The Amsterdam multifacettal approach of sexual pain disorders aiming at restoring sexual pleasure

Rik HW van Lunsen (NL)

[van Lunsen] Academic Medical Centre, University of Amsterdam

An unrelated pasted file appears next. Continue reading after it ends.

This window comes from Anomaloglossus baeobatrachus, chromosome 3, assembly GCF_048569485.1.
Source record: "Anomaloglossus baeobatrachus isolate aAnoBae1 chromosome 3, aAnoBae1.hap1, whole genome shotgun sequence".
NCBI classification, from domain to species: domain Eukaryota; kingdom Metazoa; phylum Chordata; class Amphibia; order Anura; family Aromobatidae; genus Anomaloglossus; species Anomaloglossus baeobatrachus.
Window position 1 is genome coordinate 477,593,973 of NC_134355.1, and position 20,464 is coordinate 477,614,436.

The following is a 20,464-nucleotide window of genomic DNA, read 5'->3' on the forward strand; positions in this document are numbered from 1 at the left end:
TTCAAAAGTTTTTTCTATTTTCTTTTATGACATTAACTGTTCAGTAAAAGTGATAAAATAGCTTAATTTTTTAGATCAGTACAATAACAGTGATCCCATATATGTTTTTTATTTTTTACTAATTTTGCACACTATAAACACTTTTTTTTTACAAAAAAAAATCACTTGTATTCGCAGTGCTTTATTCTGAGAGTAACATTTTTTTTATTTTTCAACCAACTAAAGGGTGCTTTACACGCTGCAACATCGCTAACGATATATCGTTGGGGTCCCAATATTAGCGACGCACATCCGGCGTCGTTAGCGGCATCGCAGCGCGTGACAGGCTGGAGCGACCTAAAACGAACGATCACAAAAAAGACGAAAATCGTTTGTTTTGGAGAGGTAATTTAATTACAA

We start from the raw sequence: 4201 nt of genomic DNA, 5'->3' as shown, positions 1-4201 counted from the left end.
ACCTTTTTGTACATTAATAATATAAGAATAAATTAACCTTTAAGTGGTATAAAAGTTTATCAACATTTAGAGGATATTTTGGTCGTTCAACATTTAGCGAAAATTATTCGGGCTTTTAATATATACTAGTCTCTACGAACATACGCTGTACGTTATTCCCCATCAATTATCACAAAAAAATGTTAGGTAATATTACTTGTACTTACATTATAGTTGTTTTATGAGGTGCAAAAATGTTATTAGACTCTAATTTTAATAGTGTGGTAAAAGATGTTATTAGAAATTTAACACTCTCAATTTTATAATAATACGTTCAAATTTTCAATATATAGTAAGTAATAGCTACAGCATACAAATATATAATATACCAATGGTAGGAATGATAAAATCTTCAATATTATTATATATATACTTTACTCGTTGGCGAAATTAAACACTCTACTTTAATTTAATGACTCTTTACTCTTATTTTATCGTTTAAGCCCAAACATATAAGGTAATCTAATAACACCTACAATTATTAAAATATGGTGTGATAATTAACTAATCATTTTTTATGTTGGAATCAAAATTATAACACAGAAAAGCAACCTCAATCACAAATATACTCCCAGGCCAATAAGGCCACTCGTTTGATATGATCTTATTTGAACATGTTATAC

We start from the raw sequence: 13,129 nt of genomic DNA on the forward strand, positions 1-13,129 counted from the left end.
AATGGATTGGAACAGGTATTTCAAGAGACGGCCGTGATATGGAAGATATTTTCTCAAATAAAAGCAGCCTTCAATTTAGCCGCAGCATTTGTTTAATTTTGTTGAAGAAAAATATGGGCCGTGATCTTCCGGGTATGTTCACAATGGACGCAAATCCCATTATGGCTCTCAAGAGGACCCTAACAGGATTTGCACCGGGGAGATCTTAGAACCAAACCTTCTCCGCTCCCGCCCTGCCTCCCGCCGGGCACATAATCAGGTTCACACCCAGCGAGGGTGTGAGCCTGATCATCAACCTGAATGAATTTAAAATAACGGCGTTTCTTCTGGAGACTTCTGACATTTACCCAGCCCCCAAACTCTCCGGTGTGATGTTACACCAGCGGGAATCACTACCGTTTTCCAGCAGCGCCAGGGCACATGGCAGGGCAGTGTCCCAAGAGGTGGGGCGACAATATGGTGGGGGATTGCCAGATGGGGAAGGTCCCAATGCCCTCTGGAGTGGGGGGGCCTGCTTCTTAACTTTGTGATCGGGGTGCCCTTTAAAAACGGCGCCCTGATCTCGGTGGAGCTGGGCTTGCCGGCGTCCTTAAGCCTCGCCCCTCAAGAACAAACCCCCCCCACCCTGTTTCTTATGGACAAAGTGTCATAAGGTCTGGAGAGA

Introduction. Dyspareunia and Vulvodynia are common but underrecognized problems in which one-track treatments often fail. In these sexual pain conditions a lack of sexual pleasure, a lack of arousal and pelvic floor overactivity are important causal,precipitating and maintaining factors. Most treatments are aiming at restoring the possibility of sexual intercourse and are either biomedical or psycho-sexual. In the Academic Medical Centre in Amsterdam we treat these problems by means of a partner oriented multifacettal bio-psycho-socio-sexual approach in which both bio-medical (pain, vulvar skin, pelvic floor), psycho-sexual and relational aspects are addressed. The main objective of the treatment protocol is not to facilitate sexual intercourse but to restore (ore more often discover for the first time) sexual pleasure. Aim. To establish the success rate of a comprehensive multifaceted, bio-psychosexual treatment of sexual pain and the contribution of different aspects of this multi-track treatment. Methods. Retrospective analysis of case histories of vulvodynia patients treated from 2002 to 2012. From these files, we extracted the treatment ingredients that patients had received, and analysed the treatment outcome. On these data, we performed a logistic regression. Main outcome measures. We focused on the five treatment ingredients, the dropout rate and recovery of the patients. Results. A total of 200 out of 224 patients who finished the treatment improved significantly in terms of more sexual pleasure and less pain. Therefore, the success rate of the treatment as offered at the AMC is 89.3%. The most important predictor for recovery is whether a patient finished the treatment or dropped out. Conclusions. We argue that a multifaceted, bio-psychosexual treatment of vulvodynia aimed and sexual pleasure is preferred over surgery and/or single track approaches, since the bio- psychosexual approach is less intrusive, is aimed at more than coitus only and acquires at least equal success rates. Increasing awareness of the individual requirements of a woman for sexual arousal and desire, enhancing her knowledge about sexual anatomy and physiology, and gaining assertiveness in partnered sex are important ingredients of the treatment protocol.